James Keeley

From Wikipedia, the free encyclopedia
Jump to: navigation, search
James Keeley
James Keeley.jpg
James Keeley circa 1914
Born October 14, 1867
Died June 7, 1934(1934-06-07) (aged 66)
Occupation Newspaper editor and publisher
Nationality Irish

James Keeley (October 14, 1867 – June 7, 1934) was an American newspaper editor and publisher. He served as managing editor of the Chicago Tribune from 1898 to 1914.[1]

Keeley was born in London, England. His mother was a teacher who had been deserted by her husband, who was Irish Catholic.[2] He immigrated to the United States on his own, settling in Kansas at age 16. His career in the newspaper business started as a correspondent for the Kansas City Times. He also worked at a number of other papers and by the late 1880s was at the Chicago Tribune, rising to the positions of managing editor and general manager from 1898 to 1914. He served as Dean of the school of journalism at the University of Notre Dame, in South Bend, Indiana, from 1911.[3]

After the deadly Iroquois Theatre fire in 1903, Keeley famously listed all the victims on the front page of the paper, leaving the story of what happened to the inside of the paper, believing that readers wanted to see the names of the dead first.[4] He was also known for lobbying for a "sane Fourth" of July to stop fireworks deaths, and for tracking down fugitive Chicago bank president Paul O. Stensland.[4]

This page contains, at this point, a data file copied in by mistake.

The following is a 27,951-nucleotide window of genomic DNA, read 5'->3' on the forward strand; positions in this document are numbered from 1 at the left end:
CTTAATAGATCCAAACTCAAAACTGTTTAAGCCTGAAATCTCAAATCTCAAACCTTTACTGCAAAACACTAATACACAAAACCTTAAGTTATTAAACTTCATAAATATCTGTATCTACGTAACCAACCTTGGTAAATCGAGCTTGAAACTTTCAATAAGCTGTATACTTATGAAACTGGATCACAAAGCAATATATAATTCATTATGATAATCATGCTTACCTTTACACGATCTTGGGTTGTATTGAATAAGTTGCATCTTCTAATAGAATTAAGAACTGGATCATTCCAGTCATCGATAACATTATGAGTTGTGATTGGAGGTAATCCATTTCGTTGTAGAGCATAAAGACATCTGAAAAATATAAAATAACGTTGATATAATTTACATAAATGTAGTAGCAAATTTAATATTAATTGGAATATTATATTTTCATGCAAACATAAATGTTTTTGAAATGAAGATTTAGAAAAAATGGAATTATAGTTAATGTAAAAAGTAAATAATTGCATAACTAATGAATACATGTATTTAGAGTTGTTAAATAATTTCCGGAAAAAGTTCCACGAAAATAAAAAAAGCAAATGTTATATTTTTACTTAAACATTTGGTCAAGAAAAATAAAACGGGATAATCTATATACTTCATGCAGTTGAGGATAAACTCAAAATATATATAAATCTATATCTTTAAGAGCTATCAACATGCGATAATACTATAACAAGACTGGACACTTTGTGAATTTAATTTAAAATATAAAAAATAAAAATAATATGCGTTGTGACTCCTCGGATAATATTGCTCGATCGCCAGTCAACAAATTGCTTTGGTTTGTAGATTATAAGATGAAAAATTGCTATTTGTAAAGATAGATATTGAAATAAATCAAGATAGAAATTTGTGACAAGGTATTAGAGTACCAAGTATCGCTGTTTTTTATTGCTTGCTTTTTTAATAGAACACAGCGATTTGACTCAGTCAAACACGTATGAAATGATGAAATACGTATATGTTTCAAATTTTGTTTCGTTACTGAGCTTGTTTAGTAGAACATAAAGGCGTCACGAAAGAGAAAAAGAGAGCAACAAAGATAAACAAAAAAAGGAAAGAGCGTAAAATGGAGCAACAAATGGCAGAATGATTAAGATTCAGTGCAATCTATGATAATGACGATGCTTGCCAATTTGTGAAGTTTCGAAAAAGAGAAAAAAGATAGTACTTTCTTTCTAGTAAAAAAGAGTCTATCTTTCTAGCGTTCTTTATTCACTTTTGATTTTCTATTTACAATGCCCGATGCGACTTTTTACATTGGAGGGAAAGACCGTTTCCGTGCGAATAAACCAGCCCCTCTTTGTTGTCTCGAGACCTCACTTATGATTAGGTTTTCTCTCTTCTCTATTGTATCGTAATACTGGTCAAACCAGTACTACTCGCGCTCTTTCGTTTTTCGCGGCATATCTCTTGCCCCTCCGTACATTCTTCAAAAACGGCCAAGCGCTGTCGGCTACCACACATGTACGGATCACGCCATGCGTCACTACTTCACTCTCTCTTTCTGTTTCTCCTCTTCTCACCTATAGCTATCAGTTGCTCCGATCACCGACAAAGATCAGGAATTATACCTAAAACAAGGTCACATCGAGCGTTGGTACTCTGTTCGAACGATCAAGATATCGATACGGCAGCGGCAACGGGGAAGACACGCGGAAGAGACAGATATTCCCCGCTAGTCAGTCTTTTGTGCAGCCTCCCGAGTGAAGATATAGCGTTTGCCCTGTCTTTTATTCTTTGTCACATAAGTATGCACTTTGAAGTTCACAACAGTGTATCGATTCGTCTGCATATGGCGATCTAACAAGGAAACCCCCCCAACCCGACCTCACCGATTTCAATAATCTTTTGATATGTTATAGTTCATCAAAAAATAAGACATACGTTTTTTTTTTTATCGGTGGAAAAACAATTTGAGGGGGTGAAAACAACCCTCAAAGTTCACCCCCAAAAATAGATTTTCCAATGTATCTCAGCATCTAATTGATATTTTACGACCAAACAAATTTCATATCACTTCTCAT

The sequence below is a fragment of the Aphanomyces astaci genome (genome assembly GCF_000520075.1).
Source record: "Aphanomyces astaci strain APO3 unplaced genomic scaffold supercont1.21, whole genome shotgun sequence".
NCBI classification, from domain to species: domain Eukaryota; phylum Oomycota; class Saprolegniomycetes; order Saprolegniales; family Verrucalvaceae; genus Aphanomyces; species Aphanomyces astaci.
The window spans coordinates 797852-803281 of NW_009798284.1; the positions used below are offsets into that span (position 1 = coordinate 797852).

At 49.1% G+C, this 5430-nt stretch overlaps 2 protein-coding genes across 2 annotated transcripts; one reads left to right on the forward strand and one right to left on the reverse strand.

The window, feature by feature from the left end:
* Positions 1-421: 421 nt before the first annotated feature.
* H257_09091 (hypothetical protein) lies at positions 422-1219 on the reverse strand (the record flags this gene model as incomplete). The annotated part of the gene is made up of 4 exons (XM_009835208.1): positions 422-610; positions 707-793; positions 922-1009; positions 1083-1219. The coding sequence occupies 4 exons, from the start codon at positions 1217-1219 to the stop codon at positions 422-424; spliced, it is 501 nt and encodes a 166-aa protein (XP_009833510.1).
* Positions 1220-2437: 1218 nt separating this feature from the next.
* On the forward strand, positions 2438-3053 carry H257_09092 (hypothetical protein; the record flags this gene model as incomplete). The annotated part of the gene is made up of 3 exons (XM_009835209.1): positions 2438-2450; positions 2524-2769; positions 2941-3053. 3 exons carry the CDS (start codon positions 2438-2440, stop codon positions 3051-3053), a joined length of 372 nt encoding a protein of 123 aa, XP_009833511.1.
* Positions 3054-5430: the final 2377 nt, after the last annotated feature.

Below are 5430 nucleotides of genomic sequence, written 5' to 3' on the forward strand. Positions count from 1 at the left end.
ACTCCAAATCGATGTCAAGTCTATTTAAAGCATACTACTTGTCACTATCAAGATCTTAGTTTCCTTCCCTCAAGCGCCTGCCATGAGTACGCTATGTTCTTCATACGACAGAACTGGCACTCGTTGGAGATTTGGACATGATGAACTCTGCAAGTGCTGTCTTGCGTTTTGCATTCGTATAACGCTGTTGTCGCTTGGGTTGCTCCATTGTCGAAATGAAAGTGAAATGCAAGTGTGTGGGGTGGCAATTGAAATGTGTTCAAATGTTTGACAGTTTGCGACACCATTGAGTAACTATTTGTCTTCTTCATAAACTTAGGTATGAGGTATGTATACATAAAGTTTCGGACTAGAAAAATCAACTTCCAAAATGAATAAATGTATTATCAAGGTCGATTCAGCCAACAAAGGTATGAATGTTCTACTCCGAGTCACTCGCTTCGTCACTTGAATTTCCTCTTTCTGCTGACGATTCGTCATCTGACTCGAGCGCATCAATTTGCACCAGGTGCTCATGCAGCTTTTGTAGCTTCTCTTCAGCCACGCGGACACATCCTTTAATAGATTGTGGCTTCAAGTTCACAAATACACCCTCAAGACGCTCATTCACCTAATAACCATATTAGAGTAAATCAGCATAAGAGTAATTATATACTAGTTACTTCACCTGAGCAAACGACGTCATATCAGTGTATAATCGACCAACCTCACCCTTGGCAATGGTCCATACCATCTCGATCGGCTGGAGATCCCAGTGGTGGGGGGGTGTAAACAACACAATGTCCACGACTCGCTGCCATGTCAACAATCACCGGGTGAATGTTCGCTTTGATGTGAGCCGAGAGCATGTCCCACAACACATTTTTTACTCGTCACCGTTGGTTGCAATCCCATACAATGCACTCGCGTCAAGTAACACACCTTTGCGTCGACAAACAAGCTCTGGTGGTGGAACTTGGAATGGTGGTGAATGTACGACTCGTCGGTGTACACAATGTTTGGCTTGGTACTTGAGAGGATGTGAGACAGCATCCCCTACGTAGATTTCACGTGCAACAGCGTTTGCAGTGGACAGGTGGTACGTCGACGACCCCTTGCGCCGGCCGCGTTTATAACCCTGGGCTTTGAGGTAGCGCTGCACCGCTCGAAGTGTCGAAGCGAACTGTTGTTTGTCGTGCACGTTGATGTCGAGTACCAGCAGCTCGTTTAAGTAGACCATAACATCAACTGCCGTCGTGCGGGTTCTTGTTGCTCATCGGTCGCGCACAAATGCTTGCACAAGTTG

In 1914, Keeley bought two papers, the Chicago Record Herald and Chicago Inter Ocean,[5] and named the combined paper the Chicago Herald. The Herald was bought by William Randolph Hearst's Chicago Examiner in 1918,[6][7] and named the Chicago Herald and Examiner. Keeley also did war reporting from Europe during World War I.[4]

Keeley also was a vice-president of the Pullman Company in the 1920s.

Keeley died at his home in Lake Forest, Illinois on June 7, 1934, after being ill since January with heart disease. His wife, a former newspaper writer in Boston and for the Tribune whom he married in 1895, died in 1927.[4][8] Their daughter Dorothy Aldis was a children's author and poet.


  1. ^ (8 June 1934). James Keeley, Editor, dies, Gettysburg Times (Associated Press story)
  2. ^ James Weber Linn, James Keeley, newspaperman (1937) p 17
  3. ^ Editor and Publisher. Jan 13 1913. p. 19. 
  4. ^ a b c d (8 June 1934). James Keeley, 66, Once Editor, Dead, The New York Times
  5. ^ (17 May 1914). Sold Newspapers As A Lad; Now He Boys A Couple, New York Tribune
  6. ^ (14 June 1914). It's the Chicago Herald, 'The New York Times
  7. ^ (1 May 1918). Chicago Herald Is Sold, The New York Times
  8. ^ (22 March 1927. Mrs. James Keeley Dies in France, The New York Times

External links[edit]

See also[edit]

  • Linn, James Weber. James Keeley, newspaperman (biography of Keeley published in 1937)